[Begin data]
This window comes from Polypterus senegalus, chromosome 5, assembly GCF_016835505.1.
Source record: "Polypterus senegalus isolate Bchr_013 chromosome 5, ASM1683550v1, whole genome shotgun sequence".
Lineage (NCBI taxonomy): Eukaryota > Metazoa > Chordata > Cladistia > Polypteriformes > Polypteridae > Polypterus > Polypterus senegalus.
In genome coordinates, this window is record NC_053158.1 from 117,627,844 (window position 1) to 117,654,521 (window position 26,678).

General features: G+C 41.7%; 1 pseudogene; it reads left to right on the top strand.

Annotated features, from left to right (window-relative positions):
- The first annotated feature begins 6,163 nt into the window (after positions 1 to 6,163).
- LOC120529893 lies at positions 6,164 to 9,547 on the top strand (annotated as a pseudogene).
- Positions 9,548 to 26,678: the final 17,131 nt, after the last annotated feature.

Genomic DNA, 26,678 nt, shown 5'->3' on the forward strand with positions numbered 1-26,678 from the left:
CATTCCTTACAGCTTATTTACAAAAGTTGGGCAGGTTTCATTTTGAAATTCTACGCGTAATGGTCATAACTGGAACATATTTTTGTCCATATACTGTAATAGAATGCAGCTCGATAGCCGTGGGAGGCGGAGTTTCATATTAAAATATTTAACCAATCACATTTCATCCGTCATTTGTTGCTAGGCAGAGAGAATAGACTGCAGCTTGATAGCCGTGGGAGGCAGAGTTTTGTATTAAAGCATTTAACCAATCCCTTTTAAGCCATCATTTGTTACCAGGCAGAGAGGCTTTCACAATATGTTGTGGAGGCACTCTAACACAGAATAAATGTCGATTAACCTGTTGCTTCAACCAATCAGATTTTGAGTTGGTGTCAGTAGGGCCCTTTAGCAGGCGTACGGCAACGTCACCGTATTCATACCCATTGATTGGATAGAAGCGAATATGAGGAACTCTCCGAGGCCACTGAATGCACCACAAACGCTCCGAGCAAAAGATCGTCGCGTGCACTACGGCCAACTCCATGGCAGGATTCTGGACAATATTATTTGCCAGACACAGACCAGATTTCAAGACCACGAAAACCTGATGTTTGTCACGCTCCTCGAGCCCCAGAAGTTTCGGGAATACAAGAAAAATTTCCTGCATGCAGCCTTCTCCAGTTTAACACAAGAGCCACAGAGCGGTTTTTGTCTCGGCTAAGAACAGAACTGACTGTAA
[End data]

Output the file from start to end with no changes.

This window comes from Polypterus senegalus, chromosome 5, assembly GCF_016835505.1.
Source record: "Polypterus senegalus isolate Bchr_013 chromosome 5, ASM1683550v1, whole genome shotgun sequence".
Lineage (NCBI taxonomy): Eukaryota > Metazoa > Chordata > Cladistia > Polypteriformes > Polypteridae > Polypterus > Polypterus senegalus.
In genome coordinates, this window is record NC_053158.1 from 117,627,844 (window position 1) to 117,654,521 (window position 26,678).

General features: G+C 41.7%; 1 pseudogene; it reads left to right on the top strand.

Annotated features, from left to right (window-relative positions):
- The first annotated feature begins 6,163 nt into the window (after positions 1 to 6,163).
- LOC120529893 lies at positions 6,164 to 9,547 on the top strand (annotated as a pseudogene).
- Positions 9,548 to 26,678: the final 17,131 nt, after the last annotated feature.

Genomic DNA, 26,678 nt, shown 5'->3' on the forward strand with positions numbered 1-26,678 from the left:
CATTCCTTACAGCTTATTTACAAAAGTTGGGCAGGTTTCATTTTGAAATTCTACGCGTAATGGTCATAACTGGAACATATTTTTGTCCATATACTGTAATAGAATGCAGCTCGATAGCCGTGGGAGGCGGAGTTTCATATTAAAATATTTAACCAATCACATTTCATCCGTCATTTGTTGCTAGGCAGAGAGAATAGACTGCAGCTTGATAGCCGTGGGAGGCAGAGTTTTGTATTAAAGCATTTAACCAATCCCTTTTAAGCCATCATTTGTTACCAGGCAGAGAGGCTTTCACAATATGTTGTGGAGGCACTCTAACACAGAATAAATGTCGATTAACCTGTTGCTTCAACCAATCAGATTTTGAGTTGGTGTCAGTAGGGCCCTTTAGCAGGCGTACGGCAACGTCACCGTATTCATACCCATTGATTGGATAGAAGCGAATATGAGGAACTCTCCGAGGCCACTGAATGCACCACAAACGCTCCGAGCAAAAGATCGTCGCGTGCACTACGGCCAACTCCATGGCAGGATTCTGGACAATATTATTTGCCAGACACAGACCAGATTTCAAGACCACGAAAACCTGATGTTTGTCACGCTCCTCGAGCCCCAGAAGTTTCGGGAATACAAGAAAAATTTCCTGCATGCAGCCTTCTCCAGTTTAACACAAGAGCCACAGAGCGGTTTTTGTCTCGGCTAAGAACAGAACTGACTGTAA